In a third exemplary aspect of the present invention, also described herein is a system for creating a graphical user interface of a target remote software application for a target user role, including a software module of instructions providing a user interface so that a user serving as a customization role can exercise an application programming interface of the target remote software application to perform activities of the target user role, discover data and behavioral models exposed by the target remote software application during this exercise, and configure a selected set of graphical user interface components to represent the discovered data and behavioral models for the activities of the target user role.

BRIEF DESCRIPTION OF THE DRAWINGS

The foregoing and other purposes, aspects, benefits, and advantages will be better understood from the following detailed description of an exemplary embodiment of the invention with reference to the drawings, in which:

FIG. 1 shows exemplarity an environment 100 of conventional computer-based enterprise applications, each application having the requirement that a customized GUI has been developed as part of the development of the application;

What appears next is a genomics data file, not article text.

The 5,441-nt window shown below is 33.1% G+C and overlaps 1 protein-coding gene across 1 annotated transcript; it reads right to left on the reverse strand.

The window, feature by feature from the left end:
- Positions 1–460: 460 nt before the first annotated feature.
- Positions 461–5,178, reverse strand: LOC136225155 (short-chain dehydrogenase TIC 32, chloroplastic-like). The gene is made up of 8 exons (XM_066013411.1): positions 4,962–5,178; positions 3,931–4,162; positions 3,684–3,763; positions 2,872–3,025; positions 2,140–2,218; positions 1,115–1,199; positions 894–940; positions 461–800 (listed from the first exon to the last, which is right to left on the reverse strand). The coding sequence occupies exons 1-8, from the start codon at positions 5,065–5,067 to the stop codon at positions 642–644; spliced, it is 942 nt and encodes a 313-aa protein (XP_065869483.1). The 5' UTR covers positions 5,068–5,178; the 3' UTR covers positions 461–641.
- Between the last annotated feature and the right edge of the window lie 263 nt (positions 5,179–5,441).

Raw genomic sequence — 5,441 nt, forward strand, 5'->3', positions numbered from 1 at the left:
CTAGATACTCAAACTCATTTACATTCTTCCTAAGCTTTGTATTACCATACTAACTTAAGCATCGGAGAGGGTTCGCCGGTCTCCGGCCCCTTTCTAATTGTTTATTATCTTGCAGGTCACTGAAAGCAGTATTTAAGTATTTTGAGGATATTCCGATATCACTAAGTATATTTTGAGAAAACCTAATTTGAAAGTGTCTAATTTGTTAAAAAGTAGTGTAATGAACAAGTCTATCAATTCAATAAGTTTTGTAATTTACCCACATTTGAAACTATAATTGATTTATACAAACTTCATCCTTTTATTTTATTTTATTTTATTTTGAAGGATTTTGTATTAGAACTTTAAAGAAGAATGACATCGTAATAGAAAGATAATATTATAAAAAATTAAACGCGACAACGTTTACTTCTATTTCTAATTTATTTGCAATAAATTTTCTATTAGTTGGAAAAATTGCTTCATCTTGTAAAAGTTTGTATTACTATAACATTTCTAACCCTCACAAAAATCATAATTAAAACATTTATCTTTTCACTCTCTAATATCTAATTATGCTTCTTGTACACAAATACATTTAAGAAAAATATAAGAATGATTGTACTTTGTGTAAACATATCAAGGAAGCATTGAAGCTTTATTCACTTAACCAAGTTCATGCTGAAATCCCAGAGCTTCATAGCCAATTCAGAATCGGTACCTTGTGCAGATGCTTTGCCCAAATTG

FIG. 2 shows exemplarity the environment 200 of the present invention, wherein a customization role 202 allows development for a user interface for end-users 203, including such development during the runtime phase of the service;

FIG. 3 shows an exemplary process 300 of the present invention, wherein the customization process 301 provides a user interface for end-users 203;

FIG. 4 shows a software application client tool (SACT) 400 of the present invention that exemplarity permits the development and configuration of user interfaces utilizing the customization role 202;

FIGS. 5-40 exemplarity show various views and interactions that might occur during a typical customization role session, using the exemplary SACT 400 of the present invention to provide the canvas for configuring a user interface, and demonstrate the capabilities and concepts of the present invention, including the concept of exercising an Application Programming Interface of a service;

FIG. 41 illustrates a typical hardware configuration 4100 which may be used for implementing the system and method according to the exemplary aspects of the present invention; and